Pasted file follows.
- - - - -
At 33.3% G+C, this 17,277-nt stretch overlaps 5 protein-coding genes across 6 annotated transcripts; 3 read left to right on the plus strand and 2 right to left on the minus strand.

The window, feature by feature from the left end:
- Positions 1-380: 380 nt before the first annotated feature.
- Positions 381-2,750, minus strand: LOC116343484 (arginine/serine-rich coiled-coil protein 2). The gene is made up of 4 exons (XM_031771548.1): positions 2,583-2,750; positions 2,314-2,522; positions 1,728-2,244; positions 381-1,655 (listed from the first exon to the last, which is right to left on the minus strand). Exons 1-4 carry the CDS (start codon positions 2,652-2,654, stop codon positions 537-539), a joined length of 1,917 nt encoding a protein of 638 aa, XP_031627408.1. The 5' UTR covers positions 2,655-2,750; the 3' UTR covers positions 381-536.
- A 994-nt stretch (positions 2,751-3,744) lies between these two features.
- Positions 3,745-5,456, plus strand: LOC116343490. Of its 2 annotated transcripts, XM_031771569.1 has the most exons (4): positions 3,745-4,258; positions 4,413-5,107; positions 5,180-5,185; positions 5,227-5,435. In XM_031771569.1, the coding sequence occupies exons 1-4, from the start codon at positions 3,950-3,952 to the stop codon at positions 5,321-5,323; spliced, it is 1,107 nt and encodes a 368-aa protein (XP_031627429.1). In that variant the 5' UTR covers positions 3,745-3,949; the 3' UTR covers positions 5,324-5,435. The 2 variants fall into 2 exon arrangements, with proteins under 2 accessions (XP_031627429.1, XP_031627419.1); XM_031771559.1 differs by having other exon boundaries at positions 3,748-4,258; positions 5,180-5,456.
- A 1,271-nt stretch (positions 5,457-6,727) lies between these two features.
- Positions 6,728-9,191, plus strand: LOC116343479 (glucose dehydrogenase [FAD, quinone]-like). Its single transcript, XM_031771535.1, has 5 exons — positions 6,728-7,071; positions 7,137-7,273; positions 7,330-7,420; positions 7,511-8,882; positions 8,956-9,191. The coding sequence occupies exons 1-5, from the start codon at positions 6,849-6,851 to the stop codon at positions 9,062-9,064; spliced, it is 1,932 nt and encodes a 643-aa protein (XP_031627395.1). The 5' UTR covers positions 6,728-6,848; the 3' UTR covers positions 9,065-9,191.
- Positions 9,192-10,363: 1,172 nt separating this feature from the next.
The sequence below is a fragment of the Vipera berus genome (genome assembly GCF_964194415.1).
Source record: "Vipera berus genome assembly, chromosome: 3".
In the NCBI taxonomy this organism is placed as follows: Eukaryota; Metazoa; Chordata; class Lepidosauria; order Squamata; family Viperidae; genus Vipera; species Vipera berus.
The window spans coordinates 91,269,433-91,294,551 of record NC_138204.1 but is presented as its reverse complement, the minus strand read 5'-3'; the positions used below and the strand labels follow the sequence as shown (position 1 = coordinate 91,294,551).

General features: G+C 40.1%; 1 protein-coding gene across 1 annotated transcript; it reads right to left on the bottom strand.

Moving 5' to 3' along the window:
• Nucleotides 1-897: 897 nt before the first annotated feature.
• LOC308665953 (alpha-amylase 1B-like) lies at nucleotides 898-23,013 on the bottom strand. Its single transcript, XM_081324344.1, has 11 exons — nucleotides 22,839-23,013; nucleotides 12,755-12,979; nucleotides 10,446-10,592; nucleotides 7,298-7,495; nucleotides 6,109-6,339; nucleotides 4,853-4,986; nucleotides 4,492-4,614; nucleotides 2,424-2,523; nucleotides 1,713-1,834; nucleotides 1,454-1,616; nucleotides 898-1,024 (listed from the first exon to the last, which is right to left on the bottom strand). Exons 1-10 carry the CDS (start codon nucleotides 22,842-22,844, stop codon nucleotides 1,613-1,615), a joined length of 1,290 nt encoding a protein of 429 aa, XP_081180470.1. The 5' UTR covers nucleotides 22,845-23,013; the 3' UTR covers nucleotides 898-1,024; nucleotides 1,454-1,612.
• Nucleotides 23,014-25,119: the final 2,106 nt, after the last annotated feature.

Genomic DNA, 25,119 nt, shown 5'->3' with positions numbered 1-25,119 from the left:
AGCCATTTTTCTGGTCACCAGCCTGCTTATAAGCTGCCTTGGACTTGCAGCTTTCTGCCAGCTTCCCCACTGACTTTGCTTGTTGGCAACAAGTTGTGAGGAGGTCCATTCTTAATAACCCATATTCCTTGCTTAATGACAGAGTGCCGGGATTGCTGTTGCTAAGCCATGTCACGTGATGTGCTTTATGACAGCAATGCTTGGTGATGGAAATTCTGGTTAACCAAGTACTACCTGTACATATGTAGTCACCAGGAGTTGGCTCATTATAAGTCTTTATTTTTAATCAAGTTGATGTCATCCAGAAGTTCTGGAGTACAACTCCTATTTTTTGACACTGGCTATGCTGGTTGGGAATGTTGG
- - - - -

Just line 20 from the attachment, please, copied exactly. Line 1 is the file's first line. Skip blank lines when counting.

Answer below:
AGCCATTTTTCTGGTCACCAGCCTGCTTATAAGCTGCCTTGGACTTGCAGCTTTCTGCCAGCTTCCCCACTGACTTTGCTTGTTGGCAACAAGTTGTGAGGAGGTCCATTCTTAATAACCCATATTCCTTGCTTAATGACAGAGTGCCGGGATTGCTGTTGCTAAGCCATGTCACGTGATGTGCTTTATGACAGCAATGCTTGGTGATGGAAATTCTGGTTAACCAAGTACTACCTGTACATATGTAGTCACCAGGAGTTGGCTCATTATAAGTCTTTATTTTTAATCAAGTTGATGTCATCCAGAAGTTCTGGAGTACAACTCCTATTTTTTGACACTGGCTATGCTGGTTGGGAATGTTGG